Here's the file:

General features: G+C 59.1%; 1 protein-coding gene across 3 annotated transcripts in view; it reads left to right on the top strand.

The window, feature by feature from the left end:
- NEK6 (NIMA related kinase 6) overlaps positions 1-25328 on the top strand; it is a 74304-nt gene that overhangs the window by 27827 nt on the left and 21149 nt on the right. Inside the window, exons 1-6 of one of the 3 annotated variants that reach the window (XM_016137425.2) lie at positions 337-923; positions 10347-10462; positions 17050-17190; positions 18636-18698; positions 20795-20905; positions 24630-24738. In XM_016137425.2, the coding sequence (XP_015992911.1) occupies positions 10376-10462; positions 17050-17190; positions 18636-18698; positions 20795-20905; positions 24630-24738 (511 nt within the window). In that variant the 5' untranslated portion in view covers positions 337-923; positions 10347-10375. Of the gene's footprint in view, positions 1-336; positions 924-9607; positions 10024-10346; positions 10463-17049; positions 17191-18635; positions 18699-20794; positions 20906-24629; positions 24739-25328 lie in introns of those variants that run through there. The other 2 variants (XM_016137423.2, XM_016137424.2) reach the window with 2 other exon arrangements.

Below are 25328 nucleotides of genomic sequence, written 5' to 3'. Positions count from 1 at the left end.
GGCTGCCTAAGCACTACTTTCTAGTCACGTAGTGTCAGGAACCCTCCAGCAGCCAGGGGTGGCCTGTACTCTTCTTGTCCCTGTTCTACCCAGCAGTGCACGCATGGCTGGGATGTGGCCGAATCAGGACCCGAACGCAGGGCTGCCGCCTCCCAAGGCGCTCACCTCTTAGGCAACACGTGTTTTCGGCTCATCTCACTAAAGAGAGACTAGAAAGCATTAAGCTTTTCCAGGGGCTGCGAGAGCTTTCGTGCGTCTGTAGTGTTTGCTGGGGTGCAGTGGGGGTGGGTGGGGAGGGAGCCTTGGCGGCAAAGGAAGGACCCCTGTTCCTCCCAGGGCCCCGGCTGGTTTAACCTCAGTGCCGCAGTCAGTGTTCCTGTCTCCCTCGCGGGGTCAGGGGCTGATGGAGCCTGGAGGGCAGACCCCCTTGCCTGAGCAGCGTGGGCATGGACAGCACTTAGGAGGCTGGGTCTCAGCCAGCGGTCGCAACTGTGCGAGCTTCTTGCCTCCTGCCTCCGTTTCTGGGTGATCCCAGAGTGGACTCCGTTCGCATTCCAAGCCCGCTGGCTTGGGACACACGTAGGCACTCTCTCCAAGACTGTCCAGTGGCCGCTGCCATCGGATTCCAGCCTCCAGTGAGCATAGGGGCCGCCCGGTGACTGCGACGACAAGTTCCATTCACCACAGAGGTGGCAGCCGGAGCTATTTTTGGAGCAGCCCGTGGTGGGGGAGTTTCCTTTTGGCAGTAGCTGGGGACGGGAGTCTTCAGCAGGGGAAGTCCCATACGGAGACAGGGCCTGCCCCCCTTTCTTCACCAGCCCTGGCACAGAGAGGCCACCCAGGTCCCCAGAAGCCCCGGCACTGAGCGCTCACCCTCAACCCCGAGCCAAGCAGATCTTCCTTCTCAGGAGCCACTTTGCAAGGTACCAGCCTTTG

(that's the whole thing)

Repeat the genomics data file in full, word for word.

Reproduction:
General features: G+C 59.1%; 1 protein-coding gene across 3 annotated transcripts in view; it reads left to right on the top strand.

The window, feature by feature from the left end:
- NEK6 (NIMA related kinase 6) overlaps positions 1-25328 on the top strand; it is a 74304-nt gene that overhangs the window by 27827 nt on the left and 21149 nt on the right. Inside the window, exons 1-6 of one of the 3 annotated variants that reach the window (XM_016137425.2) lie at positions 337-923; positions 10347-10462; positions 17050-17190; positions 18636-18698; positions 20795-20905; positions 24630-24738. In XM_016137425.2, the coding sequence (XP_015992911.1) occupies positions 10376-10462; positions 17050-17190; positions 18636-18698; positions 20795-20905; positions 24630-24738 (511 nt within the window). In that variant the 5' untranslated portion in view covers positions 337-923; positions 10347-10375. Of the gene's footprint in view, positions 1-336; positions 924-9607; positions 10024-10346; positions 10463-17049; positions 17191-18635; positions 18699-20794; positions 20906-24629; positions 24739-25328 lie in introns of those variants that run through there. The other 2 variants (XM_016137423.2, XM_016137424.2) reach the window with 2 other exon arrangements.

Below are 25328 nucleotides of genomic sequence, written 5' to 3'. Positions count from 1 at the left end.
GGCTGCCTAAGCACTACTTTCTAGTCACGTAGTGTCAGGAACCCTCCAGCAGCCAGGGGTGGCCTGTACTCTTCTTGTCCCTGTTCTACCCAGCAGTGCACGCATGGCTGGGATGTGGCCGAATCAGGACCCGAACGCAGGGCTGCCGCCTCCCAAGGCGCTCACCTCTTAGGCAACACGTGTTTTCGGCTCATCTCACTAAAGAGAGACTAGAAAGCATTAAGCTTTTCCAGGGGCTGCGAGAGCTTTCGTGCGTCTGTAGTGTTTGCTGGGGTGCAGTGGGGGTGGGTGGGGAGGGAGCCTTGGCGGCAAAGGAAGGACCCCTGTTCCTCCCAGGGCCCCGGCTGGTTTAACCTCAGTGCCGCAGTCAGTGTTCCTGTCTCCCTCGCGGGGTCAGGGGCTGATGGAGCCTGGAGGGCAGACCCCCTTGCCTGAGCAGCGTGGGCATGGACAGCACTTAGGAGGCTGGGTCTCAGCCAGCGGTCGCAACTGTGCGAGCTTCTTGCCTCCTGCCTCCGTTTCTGGGTGATCCCAGAGTGGACTCCGTTCGCATTCCAAGCCCGCTGGCTTGGGACACACGTAGGCACTCTCTCCAAGACTGTCCAGTGGCCGCTGCCATCGGATTCCAGCCTCCAGTGAGCATAGGGGCCGCCCGGTGACTGCGACGACAAGTTCCATTCACCACAGAGGTGGCAGCCGGAGCTATTTTTGGAGCAGCCCGTGGTGGGGGAGTTTCCTTTTGGCAGTAGCTGGGGACGGGAGTCTTCAGCAGGGGAAGTCCCATACGGAGACAGGGCCTGCCCCCCTTTCTTCACCAGCCCTGGCACAGAGAGGCCACCCAGGTCCCCAGAAGCCCCGGCACTGAGCGCTCACCCTCAACCCCGAGCCAAGCAGATCTTCCTTCTCAGGAGCCACTTTGCAAGGTACCAGCCTTTG